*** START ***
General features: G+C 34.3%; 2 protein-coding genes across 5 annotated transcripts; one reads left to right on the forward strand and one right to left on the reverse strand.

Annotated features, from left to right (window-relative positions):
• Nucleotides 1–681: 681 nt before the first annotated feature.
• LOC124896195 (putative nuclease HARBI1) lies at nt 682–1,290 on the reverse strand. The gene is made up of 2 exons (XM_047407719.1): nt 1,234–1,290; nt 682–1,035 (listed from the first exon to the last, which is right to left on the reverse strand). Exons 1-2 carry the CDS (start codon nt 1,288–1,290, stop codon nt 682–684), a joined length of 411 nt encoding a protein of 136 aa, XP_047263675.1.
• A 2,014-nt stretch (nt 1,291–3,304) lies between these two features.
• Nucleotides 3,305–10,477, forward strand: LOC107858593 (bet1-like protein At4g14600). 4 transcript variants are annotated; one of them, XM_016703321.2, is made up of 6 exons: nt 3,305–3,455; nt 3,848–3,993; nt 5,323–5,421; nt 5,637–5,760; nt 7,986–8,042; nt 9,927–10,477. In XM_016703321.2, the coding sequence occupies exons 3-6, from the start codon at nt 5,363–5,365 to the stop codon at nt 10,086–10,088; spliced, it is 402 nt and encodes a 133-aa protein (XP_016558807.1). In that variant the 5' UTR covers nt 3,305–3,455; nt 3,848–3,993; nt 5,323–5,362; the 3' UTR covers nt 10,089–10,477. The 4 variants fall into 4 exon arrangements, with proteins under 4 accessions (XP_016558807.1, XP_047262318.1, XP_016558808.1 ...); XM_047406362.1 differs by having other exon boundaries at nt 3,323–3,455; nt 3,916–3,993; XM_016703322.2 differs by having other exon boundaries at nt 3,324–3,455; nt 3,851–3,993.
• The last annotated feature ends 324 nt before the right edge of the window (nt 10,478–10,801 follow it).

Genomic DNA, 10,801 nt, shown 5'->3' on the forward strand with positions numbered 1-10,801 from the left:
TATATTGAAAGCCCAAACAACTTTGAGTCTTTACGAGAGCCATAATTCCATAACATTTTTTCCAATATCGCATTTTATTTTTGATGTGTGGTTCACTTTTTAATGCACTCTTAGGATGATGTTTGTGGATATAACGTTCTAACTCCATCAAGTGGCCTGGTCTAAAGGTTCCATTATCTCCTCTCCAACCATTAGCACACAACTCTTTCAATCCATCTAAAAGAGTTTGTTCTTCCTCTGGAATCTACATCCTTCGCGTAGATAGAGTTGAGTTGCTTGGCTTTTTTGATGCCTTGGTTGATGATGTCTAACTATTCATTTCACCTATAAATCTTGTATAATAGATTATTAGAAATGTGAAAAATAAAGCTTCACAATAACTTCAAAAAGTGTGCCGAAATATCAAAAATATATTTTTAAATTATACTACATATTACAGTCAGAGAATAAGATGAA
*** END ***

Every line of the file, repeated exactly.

General features: G+C 34.3%; 2 protein-coding genes across 5 annotated transcripts; one reads left to right on the forward strand and one right to left on the reverse strand.

Annotated features, from left to right (window-relative positions):
• Nucleotides 1–681: 681 nt before the first annotated feature.
• LOC124896195 (putative nuclease HARBI1) lies at nt 682–1,290 on the reverse strand. The gene is made up of 2 exons (XM_047407719.1): nt 1,234–1,290; nt 682–1,035 (listed from the first exon to the last, which is right to left on the reverse strand). Exons 1-2 carry the CDS (start codon nt 1,288–1,290, stop codon nt 682–684), a joined length of 411 nt encoding a protein of 136 aa, XP_047263675.1.
• A 2,014-nt stretch (nt 1,291–3,304) lies between these two features.
• Nucleotides 3,305–10,477, forward strand: LOC107858593 (bet1-like protein At4g14600). 4 transcript variants are annotated; one of them, XM_016703321.2, is made up of 6 exons: nt 3,305–3,455; nt 3,848–3,993; nt 5,323–5,421; nt 5,637–5,760; nt 7,986–8,042; nt 9,927–10,477. In XM_016703321.2, the coding sequence occupies exons 3-6, from the start codon at nt 5,363–5,365 to the stop codon at nt 10,086–10,088; spliced, it is 402 nt and encodes a 133-aa protein (XP_016558807.1). In that variant the 5' UTR covers nt 3,305–3,455; nt 3,848–3,993; nt 5,323–5,362; the 3' UTR covers nt 10,089–10,477. The 4 variants fall into 4 exon arrangements, with proteins under 4 accessions (XP_016558807.1, XP_047262318.1, XP_016558808.1 ...); XM_047406362.1 differs by having other exon boundaries at nt 3,323–3,455; nt 3,916–3,993; XM_016703322.2 differs by having other exon boundaries at nt 3,324–3,455; nt 3,851–3,993.
• The last annotated feature ends 324 nt before the right edge of the window (nt 10,478–10,801 follow it).

Genomic DNA, 10,801 nt, shown 5'->3' on the forward strand with positions numbered 1-10,801 from the left:
TATATTGAAAGCCCAAACAACTTTGAGTCTTTACGAGAGCCATAATTCCATAACATTTTTTCCAATATCGCATTTTATTTTTGATGTGTGGTTCACTTTTTAATGCACTCTTAGGATGATGTTTGTGGATATAACGTTCTAACTCCATCAAGTGGCCTGGTCTAAAGGTTCCATTATCTCCTCTCCAACCATTAGCACACAACTCTTTCAATCCATCTAAAAGAGTTTGTTCTTCCTCTGGAATCTACATCCTTCGCGTAGATAGAGTTGAGTTGCTTGGCTTTTTTGATGCCTTGGTTGATGATGTCTAACTATTCATTTCACCTATAAATCTTGTATAATAGATTATTAGAAATGTGAAAAATAAAGCTTCACAATAACTTCAAAAAGTGTGCCGAAATATCAAAAATATATTTTTAAATTATACTACATATTACAGTCAGAGAATAAGATGAA